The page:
I think that’s the main thing that hurt me. I couldn’t process how my family went along with it for so long, and I mean, almost five mo—almost half a year, you know? And their only response was ‘we didn’t know’. I’m like ‘I’m on the phone telling you right now, I’m here, please’. 

Eventually, by the grace of God and praying on my knees, I left the place, but I was still scared, I was really, really scared and from then on, I had support, I needed a lot of support, and I found two really, really great people that would come to my house weekly and just help me with my mind, because I didn’t understand —  all the therapy that I had to do there, but why have therapy when it’s forced and in a militant, almost prison-like way, that like, you’re not even all there. None of it made sense.

I think my strength grew because I didn’t reach out to my dad anymore, and they were playing the game of ball and twist, of you know ‘she’s gonna come running back to us because we’ve scared her and we’re the bosses here’, but I didn’t.

I just stalled, and I stalled, and I stalled, and I stalled, and finally, I think they just knew I wasn’t going back.

I finally got a lawyer, a wonderful friend finally got me a lawyer, and he really helped me through it. To me, the thing was, I think the trauma of all of it, and just the whole thing together, and going down to how much effort and work and heart I put into what I did when I did work, even down to the details of how many rhinestones are gonna be on my costume, and I cared so much, and they literally killed me.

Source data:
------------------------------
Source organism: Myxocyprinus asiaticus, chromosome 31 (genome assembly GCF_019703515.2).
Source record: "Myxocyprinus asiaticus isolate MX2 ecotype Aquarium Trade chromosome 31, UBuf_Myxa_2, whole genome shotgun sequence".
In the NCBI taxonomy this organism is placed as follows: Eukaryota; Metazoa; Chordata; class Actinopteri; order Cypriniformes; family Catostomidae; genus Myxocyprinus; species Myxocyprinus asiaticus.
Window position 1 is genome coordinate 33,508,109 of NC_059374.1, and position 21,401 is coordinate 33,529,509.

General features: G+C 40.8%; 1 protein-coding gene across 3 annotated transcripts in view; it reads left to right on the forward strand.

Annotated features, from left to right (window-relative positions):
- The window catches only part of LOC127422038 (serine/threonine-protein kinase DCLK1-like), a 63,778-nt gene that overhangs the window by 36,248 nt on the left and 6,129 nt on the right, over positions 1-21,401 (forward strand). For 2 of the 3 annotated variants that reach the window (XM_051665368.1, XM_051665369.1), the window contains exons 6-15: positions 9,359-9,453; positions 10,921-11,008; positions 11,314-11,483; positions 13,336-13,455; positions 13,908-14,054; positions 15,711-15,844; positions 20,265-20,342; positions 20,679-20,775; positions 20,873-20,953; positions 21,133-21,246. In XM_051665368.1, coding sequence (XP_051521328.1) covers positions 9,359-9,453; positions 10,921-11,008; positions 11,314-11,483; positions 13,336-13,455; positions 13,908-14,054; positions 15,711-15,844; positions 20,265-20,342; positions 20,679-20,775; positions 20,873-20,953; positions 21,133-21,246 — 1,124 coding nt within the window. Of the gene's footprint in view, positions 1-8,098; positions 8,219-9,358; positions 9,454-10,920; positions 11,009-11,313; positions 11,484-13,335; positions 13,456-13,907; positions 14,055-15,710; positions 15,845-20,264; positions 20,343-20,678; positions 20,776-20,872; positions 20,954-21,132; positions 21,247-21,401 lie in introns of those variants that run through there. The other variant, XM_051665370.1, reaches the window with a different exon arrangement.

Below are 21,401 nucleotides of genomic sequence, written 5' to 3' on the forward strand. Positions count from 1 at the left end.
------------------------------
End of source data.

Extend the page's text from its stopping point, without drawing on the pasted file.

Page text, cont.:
They threw me away. That’s what I felt, like my family threw me away.

I was performing for thousands of people at night in Vegas, the rush of being a performer, the laughter, the joy, the respect.

I was shaking over 40 people’s hands a night before a show, training weekly, three training sessions a week, AA meetings, therapy sessions, my dad literally — I was a machine.

I was a fucking machine, not even human, almost. It was insane how hard I worked. And the one time I speak up and say no in a rehearsal, to a f**king dance move, they got pissed. 

I feel like the scare tactic and how badly they treated me in the end, I think they thought I was going to come begging back to work again, because they thought, you know, I needed them.

‘Coz they did, they put me in an ignorant, scared state of mind, to make me feel like I needed them. ‘And if you don’t do what we say, you’re going to show you who’s boss’.

I didn’t play their game anymore. I got on my knees every day and I prayed. I held on, like a needle and thread, to some sort of existence, because they had made me feel like nothing for so long.

I knew in the deepest, deepest part of my core, I knew I’d done nothing wrong, and I didn’t deserve the way I’d been treated.